Flying to Dubai on United Emirites reminds me of my first flight overseas nearly 15 years ago… Less cattle drive than the transit experience of US travel, and more comfort, with the added improvement of UAE technology. Touch screen televisions hold over 40 movies to choose from, and playback at will. Think Tivo at 35,000 feet. Its a good airline that makes British Airways and Lufthansa look average. Dinner included to my delight spicy lamb curry, with REAL silverware, not a plastic spork in sight. Of course what they spend on silverware and truly delicious food they save by not serving free alcohol. That in itself sets this flight apart from my inaugural (and fairly tipsy) one fifteen years prior.
Bloodshot eyes try to focus after sacrificing one of my contacts to 16 hours of dry cabin air and no sleep. Even without the alcohol, I’m feeling more than a little wrecked, as I enter Dubai’s airport for the first time, but awed by the no-expense-spared approach to the airport’s Terminal 3. Brightly colored lights flash across the walls, vaulted ceilings are supported by glowing columns, with lines of palm trees throughout the walk to the baggage claim. It has the feel of the Vegas strip, minus the strippers and alcohol.
Sheik-clad officials, customs, bags, and we’re ready to check our bags in for the early morning flight to Kabul in 9 hours. But where is our airline counter? Emerites counters abound, but our connecting flight is on Kam Air and there were no signs to other terminals or other airlines. After asking several seemingly helpful agents with large “ASK ME” stickers on their lapels, as well as a couple customer service reps behind counters, we had several false starts. The trick it seems is not finding someone to ask, but someone who will admit they do not, in fact, know the answer to your question. So we did a mini tour of Terminal 3 (where we arrived), took the shuttle and explored Terminal 1, and finally found two people with the SAME answer that sent us to the taxi stand to find Terminal 2, a full twenty minutes drive away from the other two. Third terminal’s a charm and we had a winner!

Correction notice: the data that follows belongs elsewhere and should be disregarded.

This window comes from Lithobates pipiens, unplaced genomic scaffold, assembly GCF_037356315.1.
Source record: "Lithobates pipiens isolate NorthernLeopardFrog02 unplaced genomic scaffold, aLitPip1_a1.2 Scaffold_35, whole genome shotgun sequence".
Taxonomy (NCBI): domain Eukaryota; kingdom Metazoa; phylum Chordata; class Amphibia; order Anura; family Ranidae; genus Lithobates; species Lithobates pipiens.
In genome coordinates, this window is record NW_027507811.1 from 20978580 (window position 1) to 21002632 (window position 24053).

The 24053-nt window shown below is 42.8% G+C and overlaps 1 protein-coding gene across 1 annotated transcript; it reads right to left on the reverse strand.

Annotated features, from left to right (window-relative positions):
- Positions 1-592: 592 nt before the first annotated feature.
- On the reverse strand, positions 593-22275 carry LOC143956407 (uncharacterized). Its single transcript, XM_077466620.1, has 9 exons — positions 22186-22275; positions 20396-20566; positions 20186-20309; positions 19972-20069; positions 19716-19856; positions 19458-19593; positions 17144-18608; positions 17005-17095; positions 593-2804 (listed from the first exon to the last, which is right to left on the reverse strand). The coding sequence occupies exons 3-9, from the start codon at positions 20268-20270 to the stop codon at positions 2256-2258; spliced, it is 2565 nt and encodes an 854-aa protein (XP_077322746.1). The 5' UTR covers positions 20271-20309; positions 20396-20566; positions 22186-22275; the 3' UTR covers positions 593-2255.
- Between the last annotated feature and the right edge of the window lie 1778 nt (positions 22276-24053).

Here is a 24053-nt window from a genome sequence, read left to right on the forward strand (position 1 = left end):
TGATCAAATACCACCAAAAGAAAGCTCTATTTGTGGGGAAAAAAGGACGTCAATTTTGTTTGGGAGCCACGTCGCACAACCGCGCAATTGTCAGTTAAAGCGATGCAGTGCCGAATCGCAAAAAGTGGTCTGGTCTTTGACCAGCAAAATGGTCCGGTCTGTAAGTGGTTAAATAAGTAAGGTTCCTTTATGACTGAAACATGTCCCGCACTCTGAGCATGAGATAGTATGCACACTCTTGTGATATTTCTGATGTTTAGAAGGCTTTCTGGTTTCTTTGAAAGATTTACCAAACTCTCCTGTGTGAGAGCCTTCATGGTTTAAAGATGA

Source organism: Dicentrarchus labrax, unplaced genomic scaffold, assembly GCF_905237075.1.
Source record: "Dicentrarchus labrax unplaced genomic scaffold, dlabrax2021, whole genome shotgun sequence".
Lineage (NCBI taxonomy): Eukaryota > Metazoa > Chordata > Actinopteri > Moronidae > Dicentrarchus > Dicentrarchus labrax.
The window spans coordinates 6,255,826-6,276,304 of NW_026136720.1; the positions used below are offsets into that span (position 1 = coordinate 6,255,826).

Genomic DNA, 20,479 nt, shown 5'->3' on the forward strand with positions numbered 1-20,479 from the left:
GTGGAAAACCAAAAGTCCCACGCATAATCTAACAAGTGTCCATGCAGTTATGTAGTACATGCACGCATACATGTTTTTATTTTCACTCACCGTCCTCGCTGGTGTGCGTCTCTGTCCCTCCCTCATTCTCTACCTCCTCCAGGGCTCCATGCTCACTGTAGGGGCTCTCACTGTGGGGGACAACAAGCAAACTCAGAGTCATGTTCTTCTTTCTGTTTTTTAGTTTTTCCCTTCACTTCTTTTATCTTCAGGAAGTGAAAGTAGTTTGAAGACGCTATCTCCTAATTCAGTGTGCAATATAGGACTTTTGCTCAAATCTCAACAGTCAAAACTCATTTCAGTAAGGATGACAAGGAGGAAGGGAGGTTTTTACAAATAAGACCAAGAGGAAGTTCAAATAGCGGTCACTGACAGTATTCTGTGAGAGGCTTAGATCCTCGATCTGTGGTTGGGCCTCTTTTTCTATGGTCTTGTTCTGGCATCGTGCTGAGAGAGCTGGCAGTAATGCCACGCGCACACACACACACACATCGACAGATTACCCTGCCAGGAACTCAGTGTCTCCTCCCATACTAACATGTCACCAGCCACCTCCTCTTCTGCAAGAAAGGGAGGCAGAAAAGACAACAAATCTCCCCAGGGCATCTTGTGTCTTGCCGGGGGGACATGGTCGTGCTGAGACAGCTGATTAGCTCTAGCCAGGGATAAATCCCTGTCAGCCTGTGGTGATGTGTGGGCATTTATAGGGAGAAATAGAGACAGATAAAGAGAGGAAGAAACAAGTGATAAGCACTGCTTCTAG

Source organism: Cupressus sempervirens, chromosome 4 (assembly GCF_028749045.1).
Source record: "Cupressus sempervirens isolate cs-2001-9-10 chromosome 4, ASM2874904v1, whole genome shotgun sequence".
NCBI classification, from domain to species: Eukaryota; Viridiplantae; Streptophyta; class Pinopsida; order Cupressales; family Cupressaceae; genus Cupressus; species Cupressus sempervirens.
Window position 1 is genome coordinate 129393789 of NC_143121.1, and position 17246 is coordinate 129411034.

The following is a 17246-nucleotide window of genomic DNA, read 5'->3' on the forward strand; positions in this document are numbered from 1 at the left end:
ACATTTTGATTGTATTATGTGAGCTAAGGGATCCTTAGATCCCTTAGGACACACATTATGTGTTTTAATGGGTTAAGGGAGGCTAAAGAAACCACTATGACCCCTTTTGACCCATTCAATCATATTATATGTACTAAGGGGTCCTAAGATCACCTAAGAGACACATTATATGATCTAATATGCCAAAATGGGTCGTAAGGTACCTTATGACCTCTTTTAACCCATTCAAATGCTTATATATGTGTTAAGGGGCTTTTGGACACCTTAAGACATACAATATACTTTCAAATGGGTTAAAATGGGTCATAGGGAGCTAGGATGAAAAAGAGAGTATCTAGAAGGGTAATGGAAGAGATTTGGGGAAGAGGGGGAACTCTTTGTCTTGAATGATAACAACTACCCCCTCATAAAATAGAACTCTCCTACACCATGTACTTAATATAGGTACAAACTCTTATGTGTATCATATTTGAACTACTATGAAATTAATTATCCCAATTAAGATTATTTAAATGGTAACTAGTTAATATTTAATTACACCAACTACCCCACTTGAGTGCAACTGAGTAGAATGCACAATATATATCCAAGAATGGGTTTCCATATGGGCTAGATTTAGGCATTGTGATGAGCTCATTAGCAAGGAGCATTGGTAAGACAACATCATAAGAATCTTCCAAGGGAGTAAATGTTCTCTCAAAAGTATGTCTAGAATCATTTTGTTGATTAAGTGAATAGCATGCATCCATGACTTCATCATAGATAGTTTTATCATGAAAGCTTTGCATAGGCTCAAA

The unfortunate discovery came in the form of an empty hall with two televisions, a few tables and chairs, and not much else. Not the ideal place to kill 9 hours. It seems they hook you with Terminal 3’s grandeur and light, give you a free shuttle to Terminal 1 where the hustle and bustle and multi-ethnicity make up for its lack of style, and then make you pay to get schlepped to Terminal 2.
The saving grace is the intermittent wi-fi and the BBC World News on the television…it is after all election day back home and this one is a biggie! So on pins and needles, we watch the progress, knowing our friends and colleagues back home are doing the same.